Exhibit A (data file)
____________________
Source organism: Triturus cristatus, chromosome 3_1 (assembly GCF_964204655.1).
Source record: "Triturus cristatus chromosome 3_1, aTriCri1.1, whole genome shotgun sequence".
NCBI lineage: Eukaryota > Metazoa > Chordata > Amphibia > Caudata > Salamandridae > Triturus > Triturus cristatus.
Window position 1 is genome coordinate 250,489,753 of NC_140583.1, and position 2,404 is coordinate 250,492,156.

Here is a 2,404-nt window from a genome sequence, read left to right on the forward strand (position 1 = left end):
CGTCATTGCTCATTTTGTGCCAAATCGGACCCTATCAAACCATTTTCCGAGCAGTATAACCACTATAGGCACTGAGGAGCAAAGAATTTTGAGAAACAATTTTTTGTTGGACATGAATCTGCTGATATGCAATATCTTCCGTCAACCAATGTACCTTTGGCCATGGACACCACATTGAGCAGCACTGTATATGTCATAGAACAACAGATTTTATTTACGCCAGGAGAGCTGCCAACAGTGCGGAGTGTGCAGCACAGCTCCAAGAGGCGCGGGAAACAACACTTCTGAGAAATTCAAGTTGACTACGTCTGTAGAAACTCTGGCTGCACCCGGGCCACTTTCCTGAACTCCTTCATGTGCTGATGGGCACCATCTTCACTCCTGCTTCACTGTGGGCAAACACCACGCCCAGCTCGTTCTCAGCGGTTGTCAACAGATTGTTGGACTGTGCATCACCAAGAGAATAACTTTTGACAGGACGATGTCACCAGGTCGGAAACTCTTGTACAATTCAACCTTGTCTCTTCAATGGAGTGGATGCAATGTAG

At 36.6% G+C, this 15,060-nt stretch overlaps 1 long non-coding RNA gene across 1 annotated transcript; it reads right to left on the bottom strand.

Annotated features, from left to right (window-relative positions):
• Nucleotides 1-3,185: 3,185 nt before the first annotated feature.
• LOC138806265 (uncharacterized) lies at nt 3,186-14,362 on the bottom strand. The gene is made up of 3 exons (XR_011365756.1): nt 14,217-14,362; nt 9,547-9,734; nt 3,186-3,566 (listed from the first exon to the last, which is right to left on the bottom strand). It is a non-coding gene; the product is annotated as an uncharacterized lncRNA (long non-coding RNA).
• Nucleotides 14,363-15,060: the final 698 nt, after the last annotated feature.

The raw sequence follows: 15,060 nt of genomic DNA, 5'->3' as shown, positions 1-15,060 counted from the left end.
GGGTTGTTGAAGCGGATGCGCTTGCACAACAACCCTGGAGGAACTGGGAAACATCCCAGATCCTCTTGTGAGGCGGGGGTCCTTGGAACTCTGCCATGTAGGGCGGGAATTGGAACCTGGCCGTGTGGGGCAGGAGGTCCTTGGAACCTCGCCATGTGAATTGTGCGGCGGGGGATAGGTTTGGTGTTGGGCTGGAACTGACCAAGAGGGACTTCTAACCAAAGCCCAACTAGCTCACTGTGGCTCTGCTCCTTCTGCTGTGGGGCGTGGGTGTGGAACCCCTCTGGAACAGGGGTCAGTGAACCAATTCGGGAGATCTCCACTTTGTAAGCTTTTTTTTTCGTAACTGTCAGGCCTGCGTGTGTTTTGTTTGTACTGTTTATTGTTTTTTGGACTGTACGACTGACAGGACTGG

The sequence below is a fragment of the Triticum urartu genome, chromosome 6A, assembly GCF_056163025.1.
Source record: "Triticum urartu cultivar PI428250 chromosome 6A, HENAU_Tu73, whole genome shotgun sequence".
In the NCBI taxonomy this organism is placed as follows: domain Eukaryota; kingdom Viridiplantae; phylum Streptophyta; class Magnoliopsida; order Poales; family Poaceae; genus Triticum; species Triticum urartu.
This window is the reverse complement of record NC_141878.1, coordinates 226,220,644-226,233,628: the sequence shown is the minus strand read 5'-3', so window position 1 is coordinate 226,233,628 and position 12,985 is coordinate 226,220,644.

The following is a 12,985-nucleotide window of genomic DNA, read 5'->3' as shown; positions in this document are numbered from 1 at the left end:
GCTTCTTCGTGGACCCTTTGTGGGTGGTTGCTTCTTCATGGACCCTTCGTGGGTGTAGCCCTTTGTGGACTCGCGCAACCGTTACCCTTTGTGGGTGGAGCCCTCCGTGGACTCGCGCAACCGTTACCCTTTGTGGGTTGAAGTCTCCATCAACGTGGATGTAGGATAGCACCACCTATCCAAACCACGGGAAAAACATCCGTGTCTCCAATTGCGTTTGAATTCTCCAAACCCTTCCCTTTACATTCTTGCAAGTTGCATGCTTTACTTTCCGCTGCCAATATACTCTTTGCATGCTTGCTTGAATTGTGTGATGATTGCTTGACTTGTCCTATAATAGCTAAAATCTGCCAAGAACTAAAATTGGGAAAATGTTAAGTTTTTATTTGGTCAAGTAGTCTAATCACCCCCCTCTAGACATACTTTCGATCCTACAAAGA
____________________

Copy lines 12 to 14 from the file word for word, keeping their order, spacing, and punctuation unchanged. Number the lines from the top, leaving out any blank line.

The raw sequence follows: 15,060 nt of genomic DNA, 5'->3' as shown, positions 1-15,060 counted from the left end.
GGGTTGTTGAAGCGGATGCGCTTGCACAACAACCCTGGAGGAACTGGGAAACATCCCAGATCCTCTTGTGAGGCGGGGGTCCTTGGAACTCTGCCATGTAGGGCGGGAATTGGAACCTGGCCGTGTGGGGCAGGAGGTCCTTGGAACCTCGCCATGTGAATTGTGCGGCGGGGGATAGGTTTGGTGTTGGGCTGGAACTGACCAAGAGGGACTTCTAACCAAAGCCCAACTAGCTCACTGTGGCTCTGCTCCTTCTGCTGTGGGGCGTGGGTGTGGAACCCCTCTGGAACAGGGGTCAGTGAACCAATTCGGGAGATCTCCACTTTGTAAGCTTTTTTTTTCGTAACTGTCAGGCCTGCGTGTGTTTTGTTTGTACTGTTTATTGTTTTTTGGACTGTACGACTGACAGGACTGG

The sequence below is a fragment of the Triticum urartu genome, chromosome 6A, assembly GCF_056163025.1.